UNBS launches second regional food safety laboratory

Mr Mwebesa (L) inspect laboratory equipment that was launched in Mbale City yesterday. Photo | Ismail Musa Ladu 

What you need to know:

The regional laboratories are part of the larger plan to standardise quality as a way of attaining sustainable industrialisation 

Uganda National Bureau of Standards (UNBS) has commissioned a second Food Safety Laboratory in Mbale City in a plan that seeks to decentralise quality infrastructure and other standardisation services.

The UNBS eastern region laboratory will majorly serve the sub regions of Karamoja, Sebei, Bukedi, Teso, Bugisu and Busoga. 

The first laboratory, which seeks to serve much of northern Uganda, was launched in Gulu City in July while another is expected to be launched in Mbarara City to serve western Uganda.  

Speaking at the launch in Mbale City yesterday, Mr Francis Mwebesa, the Minister of Trade, said standardising quality was critical in supporting government’s agenda to attain sustainable industrialisation that will support policies such as Buy Uganda Build Uganda, Imports Substitution and Export Promotion Strategies. 

Therefore, he said, the decentralisation of testing laboratories will also enhance accessibility to UNBS services as well as reduce the cost of doing business as well as improve the level of compliance to quality standards. 

The regional laboratories, in addition to providing conformity assessment and quality assurance of products, seek to reduce turnaround time for micro, small and medium enterprises, many of which have had to spend quality time to ensure that their goods are tested in UNBS labs in Kampala.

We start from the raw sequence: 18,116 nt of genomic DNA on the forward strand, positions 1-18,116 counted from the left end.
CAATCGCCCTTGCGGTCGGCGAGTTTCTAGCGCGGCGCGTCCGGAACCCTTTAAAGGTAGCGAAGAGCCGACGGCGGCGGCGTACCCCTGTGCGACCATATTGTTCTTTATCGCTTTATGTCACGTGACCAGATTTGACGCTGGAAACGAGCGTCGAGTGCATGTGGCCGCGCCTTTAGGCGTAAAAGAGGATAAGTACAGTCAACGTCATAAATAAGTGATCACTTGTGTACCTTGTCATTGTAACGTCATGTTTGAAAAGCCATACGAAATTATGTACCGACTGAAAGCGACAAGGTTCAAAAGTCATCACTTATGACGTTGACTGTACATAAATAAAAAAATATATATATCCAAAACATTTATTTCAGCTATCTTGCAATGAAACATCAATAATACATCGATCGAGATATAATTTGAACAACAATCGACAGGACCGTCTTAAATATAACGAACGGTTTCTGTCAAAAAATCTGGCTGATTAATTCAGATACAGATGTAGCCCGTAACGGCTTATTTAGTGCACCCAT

Mr David Livingstone Ebiru, the UNBS executive director, said this is part of UNBS’ strategic plan to decentralise standardisation services as a way of enhancing competition among businesses that are involved in production, processing and value addition across the country. 

The laboratories are funded by the Danish Government through Trade Mark East Africa under an arrangement in which critical equipment worth $4.4m (Shs16.8b) has been availed. 

Mr Henrik Jespersen, the Deputy Danish Ambassador to Uganda, said the facility will significantly contribute to the safety and quality of products on the market, as well as support other government programmes such as agro-industrialisation, manufacturing and private sector development, which are critical to economic transformation.

UNBS has previously shown concern over the increasing rate of sub-standard products.   In 2018, UNBS indicated that at least 54 percent of products on the Ugandan market were not fit for human consumption. 

Mr John Ulanga, the Trademark East Africa senior director for the east and central region, said UNBS was a dependable and trusted partner in its bid to facilitate trade and investments. 

The regional laboratories will be testing a wide range of products, both food and non-food items such as edible fats and oils, milk and milk products, water, fruits and vegetables, cereals and cereal products, grains and animal products, among.

Testing services 

The regional laboratories will test a wide range of products - both food and non-food items - such as edible fats and oils, milk and milk products, water, fruits and vegetables, cereals and cereal products, grains and animal products, among others. 

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